Sclerosperma profiziana

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profiziana (proh-fee-zee-AHN-ah)
Sclerosperma profizianum (18).JPG
French Guiana. Near Cayenne. Photo by Pierre-Olivier ALBANO.
Scientific Classification
Genus: Sclerosperma
profiziana (proh-fee-zee-AHN-ah)
None set.
Native Continent
Habit: Solitary
Leaf type: Pinnate
Survivability index
Common names
Tua (Zima, Ghana), Tu (Lari, Téké, Soundi, Congo [Brazzaville] Pool), Tuu (Bambenga, Congo [Brazzaville] Pool), Mabondo (Congo [Kinshasa], Bas-Congo), Mangobo (Congo [Kinshasa], Maniema).

Habitat and Distribution

Angola, Congo, and Nigeria. Sclerosperma profiziana has a clearly disjunct
French Guiana. Near Cayenne. Photo by Pierre-Olivier ALBANO.
distribution with a population in southwest Ghana, and the other population in the larger tributary of the Congo River. A photographic record for southeast Nigeria of a Sclerosperma with undivided or minimally bifid leaves (Tuley 1995) is not corroborated by a herbarium voucher and so its presence in Nigeria is awaiting confirmation. Sclerosperma profiziana is found on relatively dry patches in swampy areas, in valley bottom forest, in forest that is often waterlogged or along streams.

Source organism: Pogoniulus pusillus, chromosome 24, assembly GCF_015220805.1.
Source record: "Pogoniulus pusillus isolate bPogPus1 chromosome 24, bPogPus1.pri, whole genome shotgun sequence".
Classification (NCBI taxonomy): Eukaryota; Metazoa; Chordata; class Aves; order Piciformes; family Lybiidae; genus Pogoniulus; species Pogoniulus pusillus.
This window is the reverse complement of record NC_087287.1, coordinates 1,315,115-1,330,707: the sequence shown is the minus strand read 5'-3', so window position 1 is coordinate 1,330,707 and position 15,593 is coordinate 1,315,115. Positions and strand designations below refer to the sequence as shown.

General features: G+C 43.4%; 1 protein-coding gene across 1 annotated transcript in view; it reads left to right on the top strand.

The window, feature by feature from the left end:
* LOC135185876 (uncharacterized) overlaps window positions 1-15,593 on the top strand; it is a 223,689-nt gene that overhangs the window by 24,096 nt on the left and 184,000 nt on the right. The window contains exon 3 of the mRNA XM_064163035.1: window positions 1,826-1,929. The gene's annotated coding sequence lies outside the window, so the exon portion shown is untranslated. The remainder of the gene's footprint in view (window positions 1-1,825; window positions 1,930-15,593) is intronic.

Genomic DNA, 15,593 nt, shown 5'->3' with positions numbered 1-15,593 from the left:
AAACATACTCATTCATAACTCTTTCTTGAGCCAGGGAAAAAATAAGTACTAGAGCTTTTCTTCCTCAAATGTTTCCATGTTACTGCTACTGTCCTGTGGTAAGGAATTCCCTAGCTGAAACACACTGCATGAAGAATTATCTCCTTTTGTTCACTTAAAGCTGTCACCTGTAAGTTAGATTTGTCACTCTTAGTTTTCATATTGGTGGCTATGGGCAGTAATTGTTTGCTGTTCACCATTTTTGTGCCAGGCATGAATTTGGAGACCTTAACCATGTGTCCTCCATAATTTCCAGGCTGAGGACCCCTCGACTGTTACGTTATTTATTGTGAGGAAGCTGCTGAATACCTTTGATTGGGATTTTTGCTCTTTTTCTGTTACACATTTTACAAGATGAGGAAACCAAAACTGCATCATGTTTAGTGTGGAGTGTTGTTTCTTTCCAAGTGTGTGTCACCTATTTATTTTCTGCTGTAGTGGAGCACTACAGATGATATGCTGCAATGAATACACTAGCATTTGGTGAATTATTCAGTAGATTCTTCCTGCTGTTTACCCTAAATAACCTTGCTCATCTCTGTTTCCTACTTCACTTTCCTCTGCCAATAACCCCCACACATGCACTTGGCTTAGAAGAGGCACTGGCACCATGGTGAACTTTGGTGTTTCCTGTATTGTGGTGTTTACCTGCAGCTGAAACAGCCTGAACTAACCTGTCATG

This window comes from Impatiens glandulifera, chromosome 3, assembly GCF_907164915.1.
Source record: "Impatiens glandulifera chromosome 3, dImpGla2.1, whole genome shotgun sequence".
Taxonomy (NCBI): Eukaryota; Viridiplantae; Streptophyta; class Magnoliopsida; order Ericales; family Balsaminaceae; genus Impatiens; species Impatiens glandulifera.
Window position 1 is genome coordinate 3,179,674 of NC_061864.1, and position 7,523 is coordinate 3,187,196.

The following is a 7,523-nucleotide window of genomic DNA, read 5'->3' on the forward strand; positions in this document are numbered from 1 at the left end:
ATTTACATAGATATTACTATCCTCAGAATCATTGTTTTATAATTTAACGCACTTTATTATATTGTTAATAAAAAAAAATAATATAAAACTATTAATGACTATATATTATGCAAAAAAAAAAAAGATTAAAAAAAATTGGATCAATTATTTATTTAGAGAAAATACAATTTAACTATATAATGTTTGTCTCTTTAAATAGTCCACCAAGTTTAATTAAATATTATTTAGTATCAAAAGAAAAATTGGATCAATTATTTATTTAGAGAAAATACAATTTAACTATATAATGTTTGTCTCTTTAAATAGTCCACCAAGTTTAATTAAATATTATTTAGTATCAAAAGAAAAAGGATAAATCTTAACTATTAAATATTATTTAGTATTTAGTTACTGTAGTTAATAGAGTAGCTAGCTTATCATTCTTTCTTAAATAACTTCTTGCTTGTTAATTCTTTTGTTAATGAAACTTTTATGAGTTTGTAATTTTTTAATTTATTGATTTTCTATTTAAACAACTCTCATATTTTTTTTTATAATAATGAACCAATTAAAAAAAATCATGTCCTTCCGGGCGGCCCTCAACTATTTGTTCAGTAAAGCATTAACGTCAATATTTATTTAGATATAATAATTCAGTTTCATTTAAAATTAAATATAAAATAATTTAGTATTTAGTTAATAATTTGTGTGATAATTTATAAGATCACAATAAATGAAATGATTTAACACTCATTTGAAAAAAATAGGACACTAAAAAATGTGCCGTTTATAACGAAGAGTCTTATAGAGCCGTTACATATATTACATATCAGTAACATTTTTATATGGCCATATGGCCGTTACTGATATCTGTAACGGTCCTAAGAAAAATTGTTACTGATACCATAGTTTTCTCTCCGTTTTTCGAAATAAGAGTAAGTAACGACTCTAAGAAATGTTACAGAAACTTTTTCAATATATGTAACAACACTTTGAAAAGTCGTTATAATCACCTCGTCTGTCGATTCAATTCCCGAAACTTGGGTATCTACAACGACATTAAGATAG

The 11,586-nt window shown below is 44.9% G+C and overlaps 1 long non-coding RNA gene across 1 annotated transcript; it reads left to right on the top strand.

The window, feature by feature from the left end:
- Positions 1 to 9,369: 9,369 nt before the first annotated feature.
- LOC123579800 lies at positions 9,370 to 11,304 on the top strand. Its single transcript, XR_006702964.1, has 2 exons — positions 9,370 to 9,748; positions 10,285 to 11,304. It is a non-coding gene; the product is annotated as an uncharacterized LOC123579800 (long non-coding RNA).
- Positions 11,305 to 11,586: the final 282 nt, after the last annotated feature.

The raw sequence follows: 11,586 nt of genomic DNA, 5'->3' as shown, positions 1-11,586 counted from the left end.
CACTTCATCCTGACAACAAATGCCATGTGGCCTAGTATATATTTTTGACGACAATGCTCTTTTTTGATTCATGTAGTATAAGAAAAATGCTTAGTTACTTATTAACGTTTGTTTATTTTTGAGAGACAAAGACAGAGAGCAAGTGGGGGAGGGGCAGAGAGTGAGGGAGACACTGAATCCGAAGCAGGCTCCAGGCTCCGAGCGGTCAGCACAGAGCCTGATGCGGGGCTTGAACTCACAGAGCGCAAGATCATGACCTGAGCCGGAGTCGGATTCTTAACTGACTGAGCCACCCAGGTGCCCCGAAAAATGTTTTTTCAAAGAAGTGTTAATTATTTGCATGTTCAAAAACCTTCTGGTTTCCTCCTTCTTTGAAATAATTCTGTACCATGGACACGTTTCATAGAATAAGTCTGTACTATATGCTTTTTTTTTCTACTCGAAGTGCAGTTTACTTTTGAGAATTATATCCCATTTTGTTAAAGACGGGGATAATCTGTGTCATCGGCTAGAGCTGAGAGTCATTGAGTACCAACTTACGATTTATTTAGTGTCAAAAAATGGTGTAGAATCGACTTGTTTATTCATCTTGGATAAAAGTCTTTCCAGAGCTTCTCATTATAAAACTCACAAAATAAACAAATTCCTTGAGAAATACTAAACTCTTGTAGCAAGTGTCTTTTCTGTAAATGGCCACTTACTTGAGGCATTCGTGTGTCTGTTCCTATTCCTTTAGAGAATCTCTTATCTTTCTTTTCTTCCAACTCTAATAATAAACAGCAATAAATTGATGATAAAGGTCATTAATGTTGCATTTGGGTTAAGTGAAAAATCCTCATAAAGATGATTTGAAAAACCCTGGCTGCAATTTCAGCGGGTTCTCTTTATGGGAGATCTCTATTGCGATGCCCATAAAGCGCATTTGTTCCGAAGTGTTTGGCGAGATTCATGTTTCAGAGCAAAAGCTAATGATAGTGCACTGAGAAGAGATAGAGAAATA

Short or acaulescent, clustering palm to 6 (- 12) m height. Stem if evident, 1 - 2 m tall, rather stout, closely ringed with leaf scars. Leaves, undivided, very large, deeply bifid in juveniles, ascending; sheath to 40 cm, splitting opposite the petiole, margins fibrous; petiole robust, 60 - 100 (- 400) cm long, adaxially channelled, abaxially rounded proximally, becoming triangular distally; rachis 150 - 200(- 450) cm long, abaxially rounded, adaxially with a prominent ridge, blade elongate-cuneate in outline, 20 - 60(- 140) cm at its largest width, undivided except for the bifid apex where the rachis is continued in a fibre and the margins are up to 15 cm long, blade adaxially shining dark green, abaxially glaucous and with small scales along the veins, margins minutely toothed, transverse veinlets not evident. Inflorescence solitary, interfoliar, concealed among the leaf bases and sometimes partially obscured by accumulated debris, spicate; peduncle to 15 cm long, elliptic in cross-section to 3 cm wide, densely tomentose; prophyll to 23 cm long; peduncular bract to 45 cm long; rachis at anthesis to 25 cm long, stout. Staminate flowers sepals 3, distinct 5 × 6 mm; petals 3, distinct 5 - 8 × 11 - 15 mm, obovate to elliptical; stamens c. 100, filaments very short, ± triangular, anthers elongate; pistillode lacking. Pistillate flowers larger than the staminate, broadly ovoid; sepals 3, connate in a 3-lobed, glabrous cupule or margins of two sepals distinct and imbricate, somewhat angled by mutual pressure; petals 3, distinct, asymmetrical. Rachis of infructescence 6 - 10 cm long, bearing up to 30 fruits. Fruit globose to obovoid, 3 - 3.5 × 3.8 - 4 cm to 4 - 4.5 × 2.5 - 3 cm (not yet mature). Seed globose to obovoid 3 × 3.5 cm to 3.5 × 3 cm. (John Dransfield 2008. A revision of the genus Sclerosperma (Arecaceae). Kew Bulletin 63: 75-86)/Palmweb. Editing by edric.